White Cat cover

Cassel Sharpe is the youngest in a family of curse workers, people who can change your feelings, body, luck, or memories with a touch; and since working a curse is illegal, he’s grown up among mobsters and con artists.  But Cassel himself can’t work a curse to save his life.  He’s always felt like an outsider, and recently, his brothers’ behavior has been leading him to believe that he’s missing out on more than just magic.  With dreams of a white cat guiding him, Cassel has to figure out what his brothers are up to, what the dreams mean, and how to keep himself out of both jail and the mobsters’ hands.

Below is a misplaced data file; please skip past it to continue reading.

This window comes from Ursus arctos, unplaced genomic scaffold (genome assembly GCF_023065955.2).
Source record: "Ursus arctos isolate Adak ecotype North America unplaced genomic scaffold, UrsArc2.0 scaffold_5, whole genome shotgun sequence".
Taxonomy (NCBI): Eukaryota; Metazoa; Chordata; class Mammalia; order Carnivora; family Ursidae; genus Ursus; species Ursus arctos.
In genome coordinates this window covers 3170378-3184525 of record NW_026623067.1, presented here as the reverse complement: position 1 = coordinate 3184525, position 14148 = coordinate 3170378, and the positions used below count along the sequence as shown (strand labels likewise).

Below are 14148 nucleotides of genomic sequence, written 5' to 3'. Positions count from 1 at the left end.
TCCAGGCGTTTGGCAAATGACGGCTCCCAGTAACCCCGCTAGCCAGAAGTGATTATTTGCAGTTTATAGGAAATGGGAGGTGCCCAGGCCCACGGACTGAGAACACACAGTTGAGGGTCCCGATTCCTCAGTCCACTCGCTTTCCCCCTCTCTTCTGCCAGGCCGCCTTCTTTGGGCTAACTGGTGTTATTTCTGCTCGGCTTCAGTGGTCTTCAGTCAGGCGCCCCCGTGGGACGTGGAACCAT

White Cat is the first in a suspenseful, action-packed trilogy about Cassel’s plots and exploits as he dodges both curse workers and the feds.  This initial installment is a little angsty, but the use of some sardonic humor keeps the drama from overwhelming the reader.  Cassel is snarky and relatable, characteristics that are a nice counterpoint to his brooding.  He knows that he’s flawed and often refers to how he’s trying to be a better friend and act “normal.”  He’s also an excellent male character: not so puerile as to make girls reading the series give up in disgust, but neither is he so mature or idealized that teenage guys would laugh at him.  The series on audio is read by none other than Jesse Eisenberg, and while he’s a little stiff in his delivery at first, he relaxes into the story and characters by the end of this first novel.  White Cat, and the Curse Workers series as a whole, is a good read for anyone seeking rebels, action, snark, or all three, as long as you don’t mind a bit of romance in the mix.

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